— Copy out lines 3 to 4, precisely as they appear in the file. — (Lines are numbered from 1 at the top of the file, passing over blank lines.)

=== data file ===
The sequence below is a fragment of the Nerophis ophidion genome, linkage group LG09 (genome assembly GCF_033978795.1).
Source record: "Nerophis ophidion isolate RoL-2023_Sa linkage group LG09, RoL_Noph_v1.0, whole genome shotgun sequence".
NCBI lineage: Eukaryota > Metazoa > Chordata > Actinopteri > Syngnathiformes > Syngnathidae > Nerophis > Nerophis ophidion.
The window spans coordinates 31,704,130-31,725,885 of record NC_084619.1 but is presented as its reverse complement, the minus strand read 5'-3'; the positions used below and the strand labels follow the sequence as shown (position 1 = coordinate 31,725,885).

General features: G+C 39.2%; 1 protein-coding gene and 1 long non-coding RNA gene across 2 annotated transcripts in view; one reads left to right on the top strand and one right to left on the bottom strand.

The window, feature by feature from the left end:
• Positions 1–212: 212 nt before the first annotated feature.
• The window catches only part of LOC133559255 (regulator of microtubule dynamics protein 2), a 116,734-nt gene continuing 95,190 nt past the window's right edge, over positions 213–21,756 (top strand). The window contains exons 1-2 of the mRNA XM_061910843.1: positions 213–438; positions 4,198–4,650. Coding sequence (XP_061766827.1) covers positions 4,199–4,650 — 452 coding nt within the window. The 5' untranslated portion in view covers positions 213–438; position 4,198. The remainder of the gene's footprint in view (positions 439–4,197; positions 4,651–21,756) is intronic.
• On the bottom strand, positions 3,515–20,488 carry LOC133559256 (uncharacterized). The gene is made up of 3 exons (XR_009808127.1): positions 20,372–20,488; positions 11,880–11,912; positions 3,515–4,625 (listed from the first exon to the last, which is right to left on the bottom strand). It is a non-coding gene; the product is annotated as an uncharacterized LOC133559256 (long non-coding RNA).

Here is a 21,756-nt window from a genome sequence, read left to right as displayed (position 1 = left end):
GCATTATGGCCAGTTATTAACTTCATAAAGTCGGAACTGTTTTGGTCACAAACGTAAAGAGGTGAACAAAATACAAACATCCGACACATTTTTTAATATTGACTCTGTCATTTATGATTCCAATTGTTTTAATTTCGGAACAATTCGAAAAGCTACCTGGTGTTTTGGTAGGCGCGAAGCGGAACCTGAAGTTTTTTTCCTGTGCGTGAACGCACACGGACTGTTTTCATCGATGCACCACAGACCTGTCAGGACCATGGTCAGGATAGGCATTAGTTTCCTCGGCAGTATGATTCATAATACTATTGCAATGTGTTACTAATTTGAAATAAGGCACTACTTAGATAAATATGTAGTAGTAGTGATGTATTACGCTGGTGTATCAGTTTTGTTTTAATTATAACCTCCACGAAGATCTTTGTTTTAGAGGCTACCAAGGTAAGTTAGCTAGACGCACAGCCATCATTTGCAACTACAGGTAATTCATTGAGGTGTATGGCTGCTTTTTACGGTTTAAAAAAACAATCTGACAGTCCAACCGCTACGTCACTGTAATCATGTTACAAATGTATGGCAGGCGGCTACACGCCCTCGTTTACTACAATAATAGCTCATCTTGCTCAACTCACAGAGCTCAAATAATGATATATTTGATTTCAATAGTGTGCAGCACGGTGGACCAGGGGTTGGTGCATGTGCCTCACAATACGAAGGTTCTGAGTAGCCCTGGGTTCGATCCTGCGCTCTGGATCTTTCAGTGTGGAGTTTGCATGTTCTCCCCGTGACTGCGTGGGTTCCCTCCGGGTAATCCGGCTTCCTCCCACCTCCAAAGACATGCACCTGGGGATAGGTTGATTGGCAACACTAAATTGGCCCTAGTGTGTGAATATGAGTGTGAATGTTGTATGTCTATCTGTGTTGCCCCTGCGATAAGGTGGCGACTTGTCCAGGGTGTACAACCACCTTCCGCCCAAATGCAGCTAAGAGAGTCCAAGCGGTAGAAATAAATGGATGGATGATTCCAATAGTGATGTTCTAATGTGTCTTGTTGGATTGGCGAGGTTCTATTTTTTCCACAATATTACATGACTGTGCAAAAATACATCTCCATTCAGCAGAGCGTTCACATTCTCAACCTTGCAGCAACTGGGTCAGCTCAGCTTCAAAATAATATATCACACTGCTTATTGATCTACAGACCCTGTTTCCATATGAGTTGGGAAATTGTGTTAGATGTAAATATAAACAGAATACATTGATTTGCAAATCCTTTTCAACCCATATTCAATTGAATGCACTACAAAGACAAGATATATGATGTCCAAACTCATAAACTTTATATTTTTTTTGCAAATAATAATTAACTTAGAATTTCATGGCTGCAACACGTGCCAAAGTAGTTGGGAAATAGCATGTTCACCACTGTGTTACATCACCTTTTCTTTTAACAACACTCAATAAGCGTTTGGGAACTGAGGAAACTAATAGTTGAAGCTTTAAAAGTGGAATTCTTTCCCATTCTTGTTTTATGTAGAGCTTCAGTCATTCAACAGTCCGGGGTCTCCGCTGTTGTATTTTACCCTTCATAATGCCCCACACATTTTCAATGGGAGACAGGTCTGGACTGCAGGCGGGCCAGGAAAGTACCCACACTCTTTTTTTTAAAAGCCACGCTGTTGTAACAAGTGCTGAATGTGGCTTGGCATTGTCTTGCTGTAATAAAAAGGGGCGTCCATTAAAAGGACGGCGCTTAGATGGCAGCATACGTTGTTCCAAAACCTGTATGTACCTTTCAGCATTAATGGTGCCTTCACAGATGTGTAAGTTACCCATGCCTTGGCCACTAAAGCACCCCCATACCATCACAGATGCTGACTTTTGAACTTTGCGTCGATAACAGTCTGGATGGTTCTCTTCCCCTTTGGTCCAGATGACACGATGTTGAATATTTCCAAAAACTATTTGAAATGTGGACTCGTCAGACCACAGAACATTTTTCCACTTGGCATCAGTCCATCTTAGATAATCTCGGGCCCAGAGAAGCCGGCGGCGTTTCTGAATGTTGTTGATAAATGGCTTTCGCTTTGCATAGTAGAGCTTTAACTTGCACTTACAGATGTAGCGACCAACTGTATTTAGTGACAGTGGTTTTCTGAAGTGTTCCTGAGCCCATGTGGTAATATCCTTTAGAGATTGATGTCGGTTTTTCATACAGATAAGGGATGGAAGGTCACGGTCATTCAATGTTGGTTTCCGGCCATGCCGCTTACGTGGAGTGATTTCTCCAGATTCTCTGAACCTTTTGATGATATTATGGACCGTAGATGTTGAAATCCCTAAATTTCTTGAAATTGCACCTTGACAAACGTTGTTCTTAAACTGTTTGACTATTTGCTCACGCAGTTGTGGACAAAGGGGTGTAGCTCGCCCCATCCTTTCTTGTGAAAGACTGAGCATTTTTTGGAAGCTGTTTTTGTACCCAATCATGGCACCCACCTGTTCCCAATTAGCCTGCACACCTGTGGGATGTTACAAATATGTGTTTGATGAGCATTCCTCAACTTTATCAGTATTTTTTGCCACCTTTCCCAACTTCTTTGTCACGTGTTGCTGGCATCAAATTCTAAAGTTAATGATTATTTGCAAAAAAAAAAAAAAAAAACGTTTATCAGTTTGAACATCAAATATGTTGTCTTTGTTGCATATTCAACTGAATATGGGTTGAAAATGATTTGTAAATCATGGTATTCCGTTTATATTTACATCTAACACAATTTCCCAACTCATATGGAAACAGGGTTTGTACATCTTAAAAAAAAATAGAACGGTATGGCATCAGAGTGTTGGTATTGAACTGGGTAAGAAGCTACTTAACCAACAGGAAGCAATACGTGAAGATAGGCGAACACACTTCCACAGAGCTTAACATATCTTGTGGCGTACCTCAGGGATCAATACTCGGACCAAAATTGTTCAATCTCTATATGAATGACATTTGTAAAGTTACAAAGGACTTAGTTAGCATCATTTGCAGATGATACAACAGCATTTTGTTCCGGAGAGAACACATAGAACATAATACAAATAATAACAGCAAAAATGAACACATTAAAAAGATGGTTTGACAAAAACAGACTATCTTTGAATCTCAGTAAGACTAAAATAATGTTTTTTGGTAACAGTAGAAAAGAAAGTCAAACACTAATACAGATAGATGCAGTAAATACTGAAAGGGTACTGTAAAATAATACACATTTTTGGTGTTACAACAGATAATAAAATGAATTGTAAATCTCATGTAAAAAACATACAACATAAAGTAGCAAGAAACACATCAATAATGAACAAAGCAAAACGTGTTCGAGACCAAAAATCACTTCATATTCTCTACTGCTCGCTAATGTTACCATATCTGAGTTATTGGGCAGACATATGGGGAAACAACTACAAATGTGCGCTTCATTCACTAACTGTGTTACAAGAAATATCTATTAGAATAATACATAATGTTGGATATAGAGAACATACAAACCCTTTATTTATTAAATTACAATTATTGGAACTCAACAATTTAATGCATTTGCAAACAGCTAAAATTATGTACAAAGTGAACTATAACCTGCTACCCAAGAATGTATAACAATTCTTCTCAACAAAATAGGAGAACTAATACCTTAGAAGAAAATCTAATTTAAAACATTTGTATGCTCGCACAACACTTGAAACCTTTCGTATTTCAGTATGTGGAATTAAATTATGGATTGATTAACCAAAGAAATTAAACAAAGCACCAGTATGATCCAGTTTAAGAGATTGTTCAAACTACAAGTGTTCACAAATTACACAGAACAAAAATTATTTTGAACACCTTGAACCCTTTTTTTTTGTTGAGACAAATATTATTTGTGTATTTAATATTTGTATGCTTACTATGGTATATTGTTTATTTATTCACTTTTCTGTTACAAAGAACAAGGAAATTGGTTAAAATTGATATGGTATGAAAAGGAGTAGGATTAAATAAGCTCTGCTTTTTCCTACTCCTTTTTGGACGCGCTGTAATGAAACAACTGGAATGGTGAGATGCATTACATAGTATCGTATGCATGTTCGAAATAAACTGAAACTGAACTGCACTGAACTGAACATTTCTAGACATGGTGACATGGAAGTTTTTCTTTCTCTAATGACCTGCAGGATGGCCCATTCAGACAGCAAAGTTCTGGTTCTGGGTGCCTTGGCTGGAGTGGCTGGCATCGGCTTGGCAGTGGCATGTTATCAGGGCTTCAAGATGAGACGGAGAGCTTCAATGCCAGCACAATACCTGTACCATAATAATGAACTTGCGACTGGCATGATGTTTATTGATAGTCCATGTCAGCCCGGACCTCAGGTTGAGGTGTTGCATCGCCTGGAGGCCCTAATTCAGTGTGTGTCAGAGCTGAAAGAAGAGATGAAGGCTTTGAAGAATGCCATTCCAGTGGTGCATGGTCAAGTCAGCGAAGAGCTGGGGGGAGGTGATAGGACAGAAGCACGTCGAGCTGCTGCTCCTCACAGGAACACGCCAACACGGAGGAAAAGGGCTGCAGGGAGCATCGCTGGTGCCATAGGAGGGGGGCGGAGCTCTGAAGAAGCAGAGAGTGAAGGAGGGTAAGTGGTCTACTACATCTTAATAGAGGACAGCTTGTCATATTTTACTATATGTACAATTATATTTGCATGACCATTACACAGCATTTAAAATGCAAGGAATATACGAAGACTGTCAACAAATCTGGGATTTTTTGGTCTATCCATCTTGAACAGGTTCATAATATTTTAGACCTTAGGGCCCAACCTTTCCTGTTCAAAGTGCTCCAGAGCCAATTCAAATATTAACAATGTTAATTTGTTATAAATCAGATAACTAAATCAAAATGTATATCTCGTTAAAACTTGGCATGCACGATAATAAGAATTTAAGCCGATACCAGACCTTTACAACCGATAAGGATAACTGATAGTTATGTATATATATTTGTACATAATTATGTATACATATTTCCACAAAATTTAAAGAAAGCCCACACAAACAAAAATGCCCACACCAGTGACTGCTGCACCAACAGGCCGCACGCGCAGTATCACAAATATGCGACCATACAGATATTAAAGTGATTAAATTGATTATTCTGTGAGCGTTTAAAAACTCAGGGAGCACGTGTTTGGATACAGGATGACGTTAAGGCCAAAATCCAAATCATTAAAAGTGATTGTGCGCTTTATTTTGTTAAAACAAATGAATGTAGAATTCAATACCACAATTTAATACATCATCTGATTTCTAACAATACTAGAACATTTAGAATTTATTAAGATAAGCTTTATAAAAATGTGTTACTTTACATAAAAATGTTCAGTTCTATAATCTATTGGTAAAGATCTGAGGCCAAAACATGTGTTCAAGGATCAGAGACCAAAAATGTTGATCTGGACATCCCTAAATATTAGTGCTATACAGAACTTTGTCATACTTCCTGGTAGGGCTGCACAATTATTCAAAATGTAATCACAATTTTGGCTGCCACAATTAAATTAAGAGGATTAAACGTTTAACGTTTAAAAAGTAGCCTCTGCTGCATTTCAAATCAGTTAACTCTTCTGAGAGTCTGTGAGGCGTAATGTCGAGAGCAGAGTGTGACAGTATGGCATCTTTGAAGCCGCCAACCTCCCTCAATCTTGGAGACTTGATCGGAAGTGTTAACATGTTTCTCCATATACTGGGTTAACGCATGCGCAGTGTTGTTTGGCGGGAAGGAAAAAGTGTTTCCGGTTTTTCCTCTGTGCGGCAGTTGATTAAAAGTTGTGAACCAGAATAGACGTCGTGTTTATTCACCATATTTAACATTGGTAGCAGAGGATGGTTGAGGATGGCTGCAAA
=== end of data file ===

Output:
NCBI lineage: Eukaryota > Metazoa > Chordata > Actinopteri > Syngnathiformes > Syngnathidae > Nerophis > Nerophis ophidion.
The window spans coordinates 31,704,130-31,725,885 of record NC_084619.1 but is presented as its reverse complement, the minus strand read 5'-3'; the positions used below and the strand labels follow the sequence as shown (position 1 = coordinate 31,725,885).